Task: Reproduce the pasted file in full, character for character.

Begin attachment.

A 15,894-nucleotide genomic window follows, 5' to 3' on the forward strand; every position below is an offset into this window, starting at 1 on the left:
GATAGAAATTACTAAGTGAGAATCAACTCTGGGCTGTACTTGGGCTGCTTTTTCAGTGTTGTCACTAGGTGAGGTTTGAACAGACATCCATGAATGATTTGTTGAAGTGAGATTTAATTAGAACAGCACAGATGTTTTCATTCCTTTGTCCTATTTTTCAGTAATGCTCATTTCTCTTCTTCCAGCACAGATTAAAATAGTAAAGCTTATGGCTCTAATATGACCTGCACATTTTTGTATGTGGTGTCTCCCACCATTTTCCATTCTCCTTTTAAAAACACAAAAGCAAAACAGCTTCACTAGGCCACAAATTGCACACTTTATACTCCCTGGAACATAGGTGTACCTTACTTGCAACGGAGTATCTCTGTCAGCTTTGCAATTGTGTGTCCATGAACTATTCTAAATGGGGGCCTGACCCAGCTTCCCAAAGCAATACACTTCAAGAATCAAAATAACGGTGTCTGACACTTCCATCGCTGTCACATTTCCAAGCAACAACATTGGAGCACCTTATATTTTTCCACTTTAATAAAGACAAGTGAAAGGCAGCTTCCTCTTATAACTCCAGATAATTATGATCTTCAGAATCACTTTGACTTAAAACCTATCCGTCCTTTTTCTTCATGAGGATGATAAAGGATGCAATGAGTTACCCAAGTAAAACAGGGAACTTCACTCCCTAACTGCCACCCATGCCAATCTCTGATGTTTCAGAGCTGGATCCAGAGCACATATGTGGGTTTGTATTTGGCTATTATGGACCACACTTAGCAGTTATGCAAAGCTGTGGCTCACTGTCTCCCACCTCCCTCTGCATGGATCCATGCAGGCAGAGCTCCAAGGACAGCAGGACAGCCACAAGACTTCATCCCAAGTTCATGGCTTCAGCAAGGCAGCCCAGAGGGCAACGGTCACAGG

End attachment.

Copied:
A 15,894-nucleotide genomic window follows, 5' to 3' on the forward strand; every position below is an offset into this window, starting at 1 on the left:
GATAGAAATTACTAAGTGAGAATCAACTCTGGGCTGTACTTGGGCTGCTTTTTCAGTGTTGTCACTAGGTGAGGTTTGAACAGACATCCATGAATGATTTGTTGAAGTGAGATTTAATTAGAACAGCACAGATGTTTTCATTCCTTTGTCCTATTTTTCAGTAATGCTCATTTCTCTTCTTCCAGCACAGATTAAAATAGTAAAGCTTATGGCTCTAATATGACCTGCACATTTTTGTATGTGGTGTCTCCCACCATTTTCCATTCTCCTTTTAAAAACACAAAAGCAAAACAGCTTCACTAGGCCACAAATTGCACACTTTATACTCCCTGGAACATAGGTGTACCTTACTTGCAACGGAGTATCTCTGTCAGCTTTGCAATTGTGTGTCCATGAACTATTCTAAATGGGGGCCTGACCCAGCTTCCCAAAGCAATACACTTCAAGAATCAAAATAACGGTGTCTGACACTTCCATCGCTGTCACATTTCCAAGCAACAACATTGGAGCACCTTATATTTTTCCACTTTAATAAAGACAAGTGAAAGGCAGCTTCCTCTTATAACTCCAGATAATTATGATCTTCAGAATCACTTTGACTTAAAACCTATCCGTCCTTTTTCTTCATGAGGATGATAAAGGATGCAATGAGTTACCCAAGTAAAACAGGGAACTTCACTCCCTAACTGCCACCCATGCCAATCTCTGATGTTTCAGAGCTGGATCCAGAGCACATATGTGGGTTTGTATTTGGCTATTATGGACCACACTTAGCAGTTATGCAAAGCTGTGGCTCACTGTCTCCCACCTCCCTCTGCATGGATCCATGCAGGCAGAGCTCCAAGGACAGCAGGACAGCCACAAGACTTCATCCCAAGTTCATGGCTTCAGCAAGGCAGCCCAGAGGGCAACGGTCACAGG